Tweets can take on many forms, especially now that Twitter displays multimedia right within the site and is going after services like Twitpic. Things are sure to get pretty interesting when that happens, as people are already sharing a lot of pictures, videos, and everything else. Plus with all the different URL shorteners out there, I’m sure you’ve seen your fair share of unique short-links. But there’s probably one type of link you haven’t come across as regularly, if at all, and that’s the audio link.
Chirbit (directory app) is a free online tool that lets you send audio tweets to Twitter a number of different ways. It’s very easy to use and whether you want to share something you’ve uploaded or recorded, it can help you get the job done.
With Chirbit, you can upload audio in mp3, wav, aiff, wma, and m4a format, and you can record on the go using your iPhone, Android, BlackBerry, or any other smartphone you might have. Chirbit lets you share audio with your friends on Twitter and – believe it or not – Facebook with short URLs.
Chirbit has a lot of examples of posts if you would like to view some of the ways that people have been using the service. You can browse the Top 100 Chirbit Posts, Featured Chirbits, and even that people have already sent containing the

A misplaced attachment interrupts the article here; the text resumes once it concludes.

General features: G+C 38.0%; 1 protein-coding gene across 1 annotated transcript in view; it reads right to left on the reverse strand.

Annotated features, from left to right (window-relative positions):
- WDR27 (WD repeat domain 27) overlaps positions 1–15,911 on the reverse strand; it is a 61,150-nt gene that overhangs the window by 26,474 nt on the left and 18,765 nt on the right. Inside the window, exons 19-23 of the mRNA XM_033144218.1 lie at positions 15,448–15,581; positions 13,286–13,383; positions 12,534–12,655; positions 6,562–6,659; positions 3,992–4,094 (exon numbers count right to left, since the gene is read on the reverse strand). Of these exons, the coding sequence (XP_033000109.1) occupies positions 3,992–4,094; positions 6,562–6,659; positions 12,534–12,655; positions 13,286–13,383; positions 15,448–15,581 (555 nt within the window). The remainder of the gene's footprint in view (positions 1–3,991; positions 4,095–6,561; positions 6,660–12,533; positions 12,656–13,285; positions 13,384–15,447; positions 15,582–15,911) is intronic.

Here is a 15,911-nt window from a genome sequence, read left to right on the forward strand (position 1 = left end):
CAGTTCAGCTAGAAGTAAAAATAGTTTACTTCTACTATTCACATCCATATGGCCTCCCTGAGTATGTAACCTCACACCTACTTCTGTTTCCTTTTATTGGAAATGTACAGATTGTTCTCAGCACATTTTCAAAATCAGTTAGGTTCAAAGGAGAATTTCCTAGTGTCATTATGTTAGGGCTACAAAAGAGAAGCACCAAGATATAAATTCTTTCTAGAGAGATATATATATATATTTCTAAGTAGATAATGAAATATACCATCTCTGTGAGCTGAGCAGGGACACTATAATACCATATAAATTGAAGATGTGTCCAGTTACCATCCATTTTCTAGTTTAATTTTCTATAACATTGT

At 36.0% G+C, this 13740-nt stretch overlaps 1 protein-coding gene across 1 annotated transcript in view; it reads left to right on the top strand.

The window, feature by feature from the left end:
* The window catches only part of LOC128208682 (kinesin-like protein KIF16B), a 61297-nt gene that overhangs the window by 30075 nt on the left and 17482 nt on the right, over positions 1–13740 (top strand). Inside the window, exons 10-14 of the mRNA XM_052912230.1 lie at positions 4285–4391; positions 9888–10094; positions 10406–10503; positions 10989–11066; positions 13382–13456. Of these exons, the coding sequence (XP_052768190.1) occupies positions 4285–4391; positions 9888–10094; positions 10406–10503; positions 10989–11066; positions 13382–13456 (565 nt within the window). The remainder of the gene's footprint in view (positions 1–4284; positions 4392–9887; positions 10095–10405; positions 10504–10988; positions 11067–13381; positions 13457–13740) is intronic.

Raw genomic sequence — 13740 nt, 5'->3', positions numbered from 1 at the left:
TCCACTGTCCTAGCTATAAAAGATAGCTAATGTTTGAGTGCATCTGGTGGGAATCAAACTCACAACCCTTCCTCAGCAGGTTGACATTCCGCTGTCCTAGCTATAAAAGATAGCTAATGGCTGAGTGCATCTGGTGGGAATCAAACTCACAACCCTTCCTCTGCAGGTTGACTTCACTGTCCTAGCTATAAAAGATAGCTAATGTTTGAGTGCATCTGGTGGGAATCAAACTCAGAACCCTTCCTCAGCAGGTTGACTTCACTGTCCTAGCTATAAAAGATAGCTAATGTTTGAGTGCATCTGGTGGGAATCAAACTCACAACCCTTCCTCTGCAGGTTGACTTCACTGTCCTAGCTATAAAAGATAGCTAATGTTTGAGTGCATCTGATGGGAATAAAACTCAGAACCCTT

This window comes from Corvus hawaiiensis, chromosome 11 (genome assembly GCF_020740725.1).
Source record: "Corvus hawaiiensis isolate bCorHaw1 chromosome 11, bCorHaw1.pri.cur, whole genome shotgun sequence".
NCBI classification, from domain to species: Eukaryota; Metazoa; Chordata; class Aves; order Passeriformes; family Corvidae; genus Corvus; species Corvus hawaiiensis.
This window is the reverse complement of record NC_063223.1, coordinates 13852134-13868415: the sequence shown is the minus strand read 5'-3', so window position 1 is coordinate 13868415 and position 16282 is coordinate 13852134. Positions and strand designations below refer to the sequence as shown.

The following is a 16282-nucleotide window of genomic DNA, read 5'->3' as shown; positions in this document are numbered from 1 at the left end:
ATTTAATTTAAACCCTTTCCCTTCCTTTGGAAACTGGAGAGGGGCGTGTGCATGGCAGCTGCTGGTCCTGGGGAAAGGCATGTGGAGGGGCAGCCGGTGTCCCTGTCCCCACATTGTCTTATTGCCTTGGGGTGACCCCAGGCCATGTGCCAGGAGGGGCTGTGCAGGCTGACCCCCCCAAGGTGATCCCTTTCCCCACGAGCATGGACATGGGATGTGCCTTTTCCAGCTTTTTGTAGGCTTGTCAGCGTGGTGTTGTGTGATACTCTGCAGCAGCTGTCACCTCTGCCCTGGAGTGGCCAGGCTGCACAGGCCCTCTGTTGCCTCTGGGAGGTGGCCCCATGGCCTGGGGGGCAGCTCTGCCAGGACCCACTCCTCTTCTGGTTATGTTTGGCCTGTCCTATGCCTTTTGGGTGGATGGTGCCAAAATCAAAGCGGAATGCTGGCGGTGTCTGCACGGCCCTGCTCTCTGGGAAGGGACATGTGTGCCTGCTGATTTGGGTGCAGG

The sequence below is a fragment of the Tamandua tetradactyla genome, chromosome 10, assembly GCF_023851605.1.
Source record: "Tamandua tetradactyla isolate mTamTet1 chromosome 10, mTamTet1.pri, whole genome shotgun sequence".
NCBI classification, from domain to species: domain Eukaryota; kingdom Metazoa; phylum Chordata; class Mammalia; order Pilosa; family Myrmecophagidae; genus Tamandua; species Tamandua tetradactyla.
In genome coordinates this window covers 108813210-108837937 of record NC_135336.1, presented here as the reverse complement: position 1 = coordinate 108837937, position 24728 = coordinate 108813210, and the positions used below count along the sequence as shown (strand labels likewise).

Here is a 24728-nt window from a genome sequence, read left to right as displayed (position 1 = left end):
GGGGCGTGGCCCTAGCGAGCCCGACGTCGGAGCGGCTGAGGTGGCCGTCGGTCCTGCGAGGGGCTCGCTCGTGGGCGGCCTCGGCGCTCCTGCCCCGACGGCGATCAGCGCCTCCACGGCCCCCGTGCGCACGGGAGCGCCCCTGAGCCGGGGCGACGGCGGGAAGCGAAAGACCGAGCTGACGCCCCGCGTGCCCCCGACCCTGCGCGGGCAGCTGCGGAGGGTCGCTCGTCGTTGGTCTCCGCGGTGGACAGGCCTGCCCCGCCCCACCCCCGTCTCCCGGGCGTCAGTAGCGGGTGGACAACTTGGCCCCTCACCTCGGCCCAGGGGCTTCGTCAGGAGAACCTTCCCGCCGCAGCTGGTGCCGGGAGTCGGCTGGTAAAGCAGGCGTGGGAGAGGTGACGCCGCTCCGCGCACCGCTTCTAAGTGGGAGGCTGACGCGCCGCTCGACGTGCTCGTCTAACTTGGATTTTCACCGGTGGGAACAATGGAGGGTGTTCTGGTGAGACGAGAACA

If you would like to see Chirbit in action, you can watch the short video screencast provided by the site on YouTube:
To start sending Chirbit tweets, just head over to the Chirbit website and sign up. Signing up requires an email, username, and password. Once you’ve got an account, all you’ll need is a microphone, webcam, or smartphone to begin recording audio and sending it to Twitter.
AudioTweet (directory app), on the other hand, takes a different approach to sharing audio tweets to Twitter. Audio Tweet is a simple service that let’s you say what you want by converting text to audio for you, and it gives you the option to publish your audio tweet to both Twitter and Facebook.
In case you were wondering, Audio Tweet utilizes Google Translate to do the actual converting of your text into audio. Then, a short link powered by Bit.ly is utilized to get your message out to others.
Unlike Chirbit, Audio Tweet does not require any information from you at all – no email, no username, nothing. You can generate as many audio tweets as you like with the service.
As the service runs on top of Google Translate, Audio Tweet currently supports 58 different languages. Just type a sentence in English and select what language you would like it to read your tweet in.
I’ll admit I had never thought of sending audio tweets before discovering these services, but it’s a very interesting concept. I’m also interested in seeing all of the unique ways our readers can find to use these services to send tweets, so let me know what you’ve tweeted in the comments!